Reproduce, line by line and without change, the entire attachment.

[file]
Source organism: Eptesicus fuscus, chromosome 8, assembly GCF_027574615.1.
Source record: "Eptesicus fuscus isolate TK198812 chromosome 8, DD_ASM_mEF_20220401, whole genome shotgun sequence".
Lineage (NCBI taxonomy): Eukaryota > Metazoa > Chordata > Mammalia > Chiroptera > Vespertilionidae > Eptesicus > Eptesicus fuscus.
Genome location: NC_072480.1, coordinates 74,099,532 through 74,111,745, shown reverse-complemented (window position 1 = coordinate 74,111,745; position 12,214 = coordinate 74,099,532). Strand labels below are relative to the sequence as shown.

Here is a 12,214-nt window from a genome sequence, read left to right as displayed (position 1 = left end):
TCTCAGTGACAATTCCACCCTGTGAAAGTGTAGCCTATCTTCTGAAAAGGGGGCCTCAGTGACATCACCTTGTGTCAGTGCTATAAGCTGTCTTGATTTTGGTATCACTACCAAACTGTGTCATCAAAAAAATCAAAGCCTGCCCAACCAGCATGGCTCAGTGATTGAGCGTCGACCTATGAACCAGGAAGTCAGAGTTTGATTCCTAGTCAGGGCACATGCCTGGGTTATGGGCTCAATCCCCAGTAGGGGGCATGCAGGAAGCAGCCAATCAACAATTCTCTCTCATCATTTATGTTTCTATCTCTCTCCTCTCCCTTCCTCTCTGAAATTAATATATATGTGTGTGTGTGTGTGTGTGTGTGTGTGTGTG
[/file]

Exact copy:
Source organism: Eptesicus fuscus, chromosome 8, assembly GCF_027574615.1.
Source record: "Eptesicus fuscus isolate TK198812 chromosome 8, DD_ASM_mEF_20220401, whole genome shotgun sequence".
Lineage (NCBI taxonomy): Eukaryota > Metazoa > Chordata > Mammalia > Chiroptera > Vespertilionidae > Eptesicus > Eptesicus fuscus.
Genome location: NC_072480.1, coordinates 74,099,532 through 74,111,745, shown reverse-complemented (window position 1 = coordinate 74,111,745; position 12,214 = coordinate 74,099,532). Strand labels below are relative to the sequence as shown.

Here is a 12,214-nt window from a genome sequence, read left to right as displayed (position 1 = left end):
TCTCAGTGACAATTCCACCCTGTGAAAGTGTAGCCTATCTTCTGAAAAGGGGGCCTCAGTGACATCACCTTGTGTCAGTGCTATAAGCTGTCTTGATTTTGGTATCACTACCAAACTGTGTCATCAAAAAAATCAAAGCCTGCCCAACCAGCATGGCTCAGTGATTGAGCGTCGACCTATGAACCAGGAAGTCAGAGTTTGATTCCTAGTCAGGGCACATGCCTGGGTTATGGGCTCAATCCCCAGTAGGGGGCATGCAGGAAGCAGCCAATCAACAATTCTCTCTCATCATTTATGTTTCTATCTCTCTCCTCTCCCTTCCTCTCTGAAATTAATATATATGTGTGTGTGTGTGTGTGTGTGTGTGTGTGTG